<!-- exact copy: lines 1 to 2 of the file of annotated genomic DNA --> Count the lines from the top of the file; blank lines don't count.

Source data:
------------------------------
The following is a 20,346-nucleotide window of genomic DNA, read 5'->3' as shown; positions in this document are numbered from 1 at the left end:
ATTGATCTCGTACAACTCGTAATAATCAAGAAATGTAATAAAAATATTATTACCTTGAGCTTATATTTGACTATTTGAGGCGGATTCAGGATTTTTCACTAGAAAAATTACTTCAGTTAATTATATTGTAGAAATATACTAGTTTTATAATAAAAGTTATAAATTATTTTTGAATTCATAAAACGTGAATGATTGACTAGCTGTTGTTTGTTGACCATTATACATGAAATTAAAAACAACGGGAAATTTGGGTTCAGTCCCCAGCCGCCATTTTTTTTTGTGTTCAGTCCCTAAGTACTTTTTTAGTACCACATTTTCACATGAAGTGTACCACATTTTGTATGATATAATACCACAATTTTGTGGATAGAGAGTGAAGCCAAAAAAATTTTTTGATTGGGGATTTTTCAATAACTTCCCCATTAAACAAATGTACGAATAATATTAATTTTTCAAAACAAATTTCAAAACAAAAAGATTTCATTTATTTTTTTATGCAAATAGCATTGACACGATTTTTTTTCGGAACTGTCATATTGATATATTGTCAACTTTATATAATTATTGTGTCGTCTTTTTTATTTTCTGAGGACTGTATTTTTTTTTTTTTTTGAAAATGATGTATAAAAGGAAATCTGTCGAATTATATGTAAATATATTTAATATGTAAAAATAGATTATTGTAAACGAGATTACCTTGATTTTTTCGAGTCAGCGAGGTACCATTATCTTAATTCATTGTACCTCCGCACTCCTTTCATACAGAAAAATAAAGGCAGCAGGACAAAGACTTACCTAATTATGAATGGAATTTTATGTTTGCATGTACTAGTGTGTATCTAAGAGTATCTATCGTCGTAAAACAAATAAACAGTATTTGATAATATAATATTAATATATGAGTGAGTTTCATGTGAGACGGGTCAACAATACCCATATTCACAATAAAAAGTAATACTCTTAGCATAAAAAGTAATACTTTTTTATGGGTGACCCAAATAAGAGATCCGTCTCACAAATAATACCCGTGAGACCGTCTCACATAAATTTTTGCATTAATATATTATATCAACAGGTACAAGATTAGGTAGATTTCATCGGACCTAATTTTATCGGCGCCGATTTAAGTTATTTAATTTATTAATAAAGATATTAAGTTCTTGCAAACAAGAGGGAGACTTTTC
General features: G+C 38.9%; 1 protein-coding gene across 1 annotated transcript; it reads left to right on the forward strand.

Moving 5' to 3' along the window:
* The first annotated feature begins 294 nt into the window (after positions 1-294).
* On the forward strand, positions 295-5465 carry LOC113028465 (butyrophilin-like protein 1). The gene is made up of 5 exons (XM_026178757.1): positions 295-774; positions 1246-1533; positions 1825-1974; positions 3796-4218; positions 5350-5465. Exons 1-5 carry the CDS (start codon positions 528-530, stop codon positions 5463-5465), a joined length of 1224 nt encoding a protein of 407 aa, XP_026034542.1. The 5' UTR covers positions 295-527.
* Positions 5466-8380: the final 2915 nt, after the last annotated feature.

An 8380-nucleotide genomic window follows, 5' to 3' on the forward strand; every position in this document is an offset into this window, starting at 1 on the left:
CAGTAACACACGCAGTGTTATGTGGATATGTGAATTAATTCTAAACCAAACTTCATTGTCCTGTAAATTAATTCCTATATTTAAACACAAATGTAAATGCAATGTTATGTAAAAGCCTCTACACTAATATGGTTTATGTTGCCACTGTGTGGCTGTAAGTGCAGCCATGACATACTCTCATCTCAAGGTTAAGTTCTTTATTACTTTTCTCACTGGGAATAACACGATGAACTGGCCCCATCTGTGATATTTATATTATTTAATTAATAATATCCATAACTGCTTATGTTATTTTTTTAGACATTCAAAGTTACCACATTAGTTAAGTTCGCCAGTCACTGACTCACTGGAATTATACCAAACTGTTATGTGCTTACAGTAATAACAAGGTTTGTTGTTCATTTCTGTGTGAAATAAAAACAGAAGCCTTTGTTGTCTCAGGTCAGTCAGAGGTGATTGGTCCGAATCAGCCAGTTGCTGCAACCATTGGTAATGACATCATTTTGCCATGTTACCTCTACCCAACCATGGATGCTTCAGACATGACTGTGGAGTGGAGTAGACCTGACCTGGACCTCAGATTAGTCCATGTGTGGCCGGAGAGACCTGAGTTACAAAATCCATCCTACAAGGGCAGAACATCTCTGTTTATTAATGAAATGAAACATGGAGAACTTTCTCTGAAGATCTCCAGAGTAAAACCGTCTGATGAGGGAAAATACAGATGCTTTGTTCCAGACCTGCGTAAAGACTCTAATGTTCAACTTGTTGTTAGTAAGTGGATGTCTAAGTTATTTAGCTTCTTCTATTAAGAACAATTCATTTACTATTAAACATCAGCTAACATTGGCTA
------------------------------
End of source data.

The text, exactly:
The following is a 20,346-nucleotide window of genomic DNA, read 5'->3' as shown; positions in this document are numbered from 1 at the left end:
ATTGATCTCGTACAACTCGTAATAATCAAGAAATGTAATAAAAATATTATTACCTTGAGCTTATATTTGACTATTTGAGGCGGATTCAGGATTTTTCACTAGAAAAATTACTTCAGTTAATTATATTGTAGAAATATACTAGTTTTATAATAAAAGTTATAAATTATTTTTGAATTCATAAAACGTGAATGATTGACTAGCTGTTGTTTGTTGACCATTATACATGAAATTAAAAACAACGGGAAATTTGGGTTCAGTCCCCAGCCGCCATTTTTTTTTGTGTTCAGTCCCTAAGTACTTTTTTAGTACCACATTTTCACATGAAGTGTACCACATTTTGTATGATATAATACCACAATTTTGTGGATAGAGAGTGAAGCCAAAAAAATTTTTTGATTGGGGATTTTTCAATAACTTCCCCATTAAACAAATGTACGAATAATATTAATTTTTCAAAACAAATTTCAAAACAAAAAGATTTCATTTATTTTTTTATGCAAATAGCATTGACACGATTTTTTTTCGGAACTGTCATATTGATATATTGTCAACTTTATATAATTATTGTGTCGTCTTTTTTATTTTCTGAGGACTGTATTTTTTTTTTTTTTTGAAAATGATGTATAAAAGGAAATCTGTCGAATTATATGTAAATATATTTAATATGTAAAAATAGATTATTGTAAACGAGATTACCTTGATTTTTTCGAGTCAGCGAGGTACCATTATCTTAATTCATTGTACCTCCGCACTCCTTTCATACAGAAAAATAAAGGCAGCAGGACAAAGACTTACCTAATTATGAATGGAATTTTATGTTTGCATGTACTAGTGTGTATCTAAGAGTATCTATCGTCGTAAAACAAATAAACAGTATTTGATAATATAATATTAATATATGAGTGAGTTTCATGTGAGACGGGTCAACAATACCCATATTCACAATAAAAAGTAATACTCTTAGCATAAAAAGTAATACTTTTTTATGGGTGACCCAAATAAGAGATCCGTCTCACAAATAATACCCGTGAGACCGTCTCACATAAATTTTTGCATTAATATATTATATCAACAGGTACAAGATTAGGTAGATTTCATCGGACCTAATTTTATCGGCGCCGATTTAAGTTATTTAATTTATTAATAAAGATATTAAGTTCTTGCAAACAAGAGGGAGACTTTTC